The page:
This is a very broad, indeed all-encompassing question. I suspect that the intended emphasis is not so much on whether all political parties in a representative democracy are treated fairly by the mass media, but rather on the conflicting views held by sociologists on the role played by the media in a modern liberal democracy. The following points are therefore based on this assumption.
The press and TV are generally seen as the most influential media. The key difference between them is that the press has considerable freedom to print what it wants, while TV is bound by law to be impartial, with clear guidelines covering content. In the UK four firms produce 85% of national daily and Sunday newspapers. This trend is being reinforced by mergers; media are also increasingly owned globally (which may narrow the range of political views on offer) - the Murdoch example is the classic case in point.
The various theoretical approaches should be discussed:
Pluralist theory argues that the mass media simply delivers what readers and viewers want. It may exhibit bias, but its main influence is to reflect and reinforce existing attitudes and beliefs. Given there are a diversity of interests and beliefs, this is reflected in a wide choice of papers and an ever increasing choice of TV channels, many of them highly specialist, and available on SKY. Hence no single group or elite dominates society, and so media owners only dominate their own areas; they are all competiting with each other for business. A wide range of views is presented by the media, allowing consumers to make their own choices, including political choices at elections.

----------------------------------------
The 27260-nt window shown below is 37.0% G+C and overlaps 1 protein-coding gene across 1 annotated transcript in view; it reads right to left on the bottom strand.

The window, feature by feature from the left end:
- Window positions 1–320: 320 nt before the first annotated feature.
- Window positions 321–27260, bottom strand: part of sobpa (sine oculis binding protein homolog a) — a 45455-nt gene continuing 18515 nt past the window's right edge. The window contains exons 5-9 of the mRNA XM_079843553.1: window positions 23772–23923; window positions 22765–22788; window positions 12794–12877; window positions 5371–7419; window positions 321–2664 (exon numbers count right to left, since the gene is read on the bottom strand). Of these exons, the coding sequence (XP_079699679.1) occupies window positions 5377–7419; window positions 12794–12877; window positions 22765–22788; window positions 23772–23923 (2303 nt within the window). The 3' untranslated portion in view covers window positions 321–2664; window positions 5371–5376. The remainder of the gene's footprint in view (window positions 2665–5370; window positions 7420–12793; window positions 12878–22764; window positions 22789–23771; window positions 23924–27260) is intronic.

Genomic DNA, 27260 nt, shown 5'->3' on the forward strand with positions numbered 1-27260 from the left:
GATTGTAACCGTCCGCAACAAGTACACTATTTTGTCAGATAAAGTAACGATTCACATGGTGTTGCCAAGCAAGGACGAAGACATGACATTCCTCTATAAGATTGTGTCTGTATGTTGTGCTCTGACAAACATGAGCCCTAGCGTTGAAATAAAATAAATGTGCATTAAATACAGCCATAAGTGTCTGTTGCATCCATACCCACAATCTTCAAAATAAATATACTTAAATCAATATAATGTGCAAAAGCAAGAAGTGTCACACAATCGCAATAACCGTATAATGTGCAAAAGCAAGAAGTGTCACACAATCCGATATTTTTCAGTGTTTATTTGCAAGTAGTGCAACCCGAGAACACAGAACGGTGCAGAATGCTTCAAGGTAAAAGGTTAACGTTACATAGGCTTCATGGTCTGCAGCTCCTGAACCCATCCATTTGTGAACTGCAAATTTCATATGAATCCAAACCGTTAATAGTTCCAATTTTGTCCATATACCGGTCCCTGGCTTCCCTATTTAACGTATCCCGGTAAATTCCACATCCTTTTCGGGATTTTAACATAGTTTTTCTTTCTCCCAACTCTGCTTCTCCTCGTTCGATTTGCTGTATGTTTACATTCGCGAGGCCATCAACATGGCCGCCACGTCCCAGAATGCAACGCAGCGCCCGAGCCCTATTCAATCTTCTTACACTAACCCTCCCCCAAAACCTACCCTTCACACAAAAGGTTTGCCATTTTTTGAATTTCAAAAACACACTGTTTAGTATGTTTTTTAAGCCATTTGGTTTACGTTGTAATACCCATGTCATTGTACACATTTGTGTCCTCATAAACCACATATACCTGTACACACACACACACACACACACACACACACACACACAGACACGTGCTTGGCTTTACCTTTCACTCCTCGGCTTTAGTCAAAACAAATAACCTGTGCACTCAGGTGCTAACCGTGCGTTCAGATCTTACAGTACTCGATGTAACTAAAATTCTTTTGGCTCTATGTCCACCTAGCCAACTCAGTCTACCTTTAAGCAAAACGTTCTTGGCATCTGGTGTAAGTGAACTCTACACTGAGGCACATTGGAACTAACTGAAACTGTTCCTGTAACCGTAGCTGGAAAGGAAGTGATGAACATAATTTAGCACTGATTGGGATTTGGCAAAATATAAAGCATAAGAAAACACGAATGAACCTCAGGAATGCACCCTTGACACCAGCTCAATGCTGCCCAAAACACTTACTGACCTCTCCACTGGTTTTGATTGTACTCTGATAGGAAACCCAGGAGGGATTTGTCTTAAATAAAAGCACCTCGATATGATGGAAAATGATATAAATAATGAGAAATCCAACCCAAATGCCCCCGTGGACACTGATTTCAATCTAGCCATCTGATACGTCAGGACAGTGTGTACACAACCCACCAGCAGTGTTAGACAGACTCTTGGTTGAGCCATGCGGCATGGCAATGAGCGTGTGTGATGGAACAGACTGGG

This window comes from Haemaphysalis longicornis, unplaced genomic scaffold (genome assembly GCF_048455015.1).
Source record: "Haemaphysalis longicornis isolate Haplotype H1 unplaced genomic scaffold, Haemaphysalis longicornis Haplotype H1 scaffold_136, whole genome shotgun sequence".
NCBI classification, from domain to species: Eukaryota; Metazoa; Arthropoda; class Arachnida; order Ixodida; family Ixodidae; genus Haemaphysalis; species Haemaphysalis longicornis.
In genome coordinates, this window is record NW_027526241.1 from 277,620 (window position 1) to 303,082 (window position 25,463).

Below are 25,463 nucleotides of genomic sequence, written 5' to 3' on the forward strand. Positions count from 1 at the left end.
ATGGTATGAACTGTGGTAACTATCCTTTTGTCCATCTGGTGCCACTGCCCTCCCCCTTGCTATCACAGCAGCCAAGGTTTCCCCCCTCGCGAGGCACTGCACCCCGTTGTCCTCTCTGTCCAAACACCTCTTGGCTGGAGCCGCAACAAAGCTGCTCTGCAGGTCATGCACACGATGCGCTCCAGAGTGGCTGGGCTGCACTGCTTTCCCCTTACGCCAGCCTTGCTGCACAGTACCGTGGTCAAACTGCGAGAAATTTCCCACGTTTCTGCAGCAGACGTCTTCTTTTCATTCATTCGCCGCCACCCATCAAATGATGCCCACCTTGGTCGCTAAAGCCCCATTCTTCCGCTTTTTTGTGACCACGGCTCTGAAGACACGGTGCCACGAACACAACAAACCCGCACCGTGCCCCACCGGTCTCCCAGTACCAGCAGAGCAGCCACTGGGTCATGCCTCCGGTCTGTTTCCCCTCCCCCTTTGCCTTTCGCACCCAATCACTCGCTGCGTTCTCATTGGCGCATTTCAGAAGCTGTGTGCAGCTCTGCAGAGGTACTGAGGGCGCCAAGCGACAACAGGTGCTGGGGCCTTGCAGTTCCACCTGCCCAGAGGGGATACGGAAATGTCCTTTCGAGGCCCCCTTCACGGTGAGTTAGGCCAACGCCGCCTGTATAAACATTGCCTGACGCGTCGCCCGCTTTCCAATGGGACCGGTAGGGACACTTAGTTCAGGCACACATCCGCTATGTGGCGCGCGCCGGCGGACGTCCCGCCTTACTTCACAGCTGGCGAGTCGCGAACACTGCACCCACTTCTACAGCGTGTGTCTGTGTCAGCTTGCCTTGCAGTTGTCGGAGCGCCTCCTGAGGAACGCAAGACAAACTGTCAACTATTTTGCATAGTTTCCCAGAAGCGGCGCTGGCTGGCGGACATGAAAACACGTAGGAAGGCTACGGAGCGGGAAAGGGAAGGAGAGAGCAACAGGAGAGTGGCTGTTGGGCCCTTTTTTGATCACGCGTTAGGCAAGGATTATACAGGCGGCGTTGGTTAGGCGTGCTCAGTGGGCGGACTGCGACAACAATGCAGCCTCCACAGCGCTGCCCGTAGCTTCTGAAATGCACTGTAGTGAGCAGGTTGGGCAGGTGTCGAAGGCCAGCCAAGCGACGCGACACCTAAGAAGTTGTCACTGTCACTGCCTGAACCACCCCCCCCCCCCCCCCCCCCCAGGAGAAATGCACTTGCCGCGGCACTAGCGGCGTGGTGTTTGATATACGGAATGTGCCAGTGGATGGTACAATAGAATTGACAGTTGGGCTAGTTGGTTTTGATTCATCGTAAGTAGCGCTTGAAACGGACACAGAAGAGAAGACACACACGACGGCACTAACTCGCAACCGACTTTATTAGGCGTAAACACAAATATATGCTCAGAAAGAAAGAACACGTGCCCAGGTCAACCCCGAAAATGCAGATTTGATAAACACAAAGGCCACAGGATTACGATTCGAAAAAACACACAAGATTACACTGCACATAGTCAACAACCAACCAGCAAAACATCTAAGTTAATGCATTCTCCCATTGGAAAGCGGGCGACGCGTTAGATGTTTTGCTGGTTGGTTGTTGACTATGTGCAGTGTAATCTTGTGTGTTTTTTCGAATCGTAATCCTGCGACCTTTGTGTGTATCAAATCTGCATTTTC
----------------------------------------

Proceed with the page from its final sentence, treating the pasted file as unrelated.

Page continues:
Marxist theory stresses the power of the media (and thus media owners) to control, rather than simply influence, people. The media transmits a conservative, conformist view, and promotes elite attitudes and values. It works against change and diversity, and thus against the interests of the majority, supporting the interests of the rich and the powerful white, male, middle class (who include owners) who have a vested interest in portraying capitalist society in a positive light. It thus promotes a 'false consciousness', preventing people from seeing the reality of their situation, and persuading them to accept things as they are. It is not simply political content and reporting that support the narrow viewpoint of the capitalist system, but also the content of entertainment programmes and coverage. To quote Miliband, media owners are overwhelmingly people 'whose ideological dispositions run from soundly conservative to utterly reactionary'. Hence, on this argument. the media will be ill-disposed towards political change, the rights of minorities and governments of a left-wing disposition.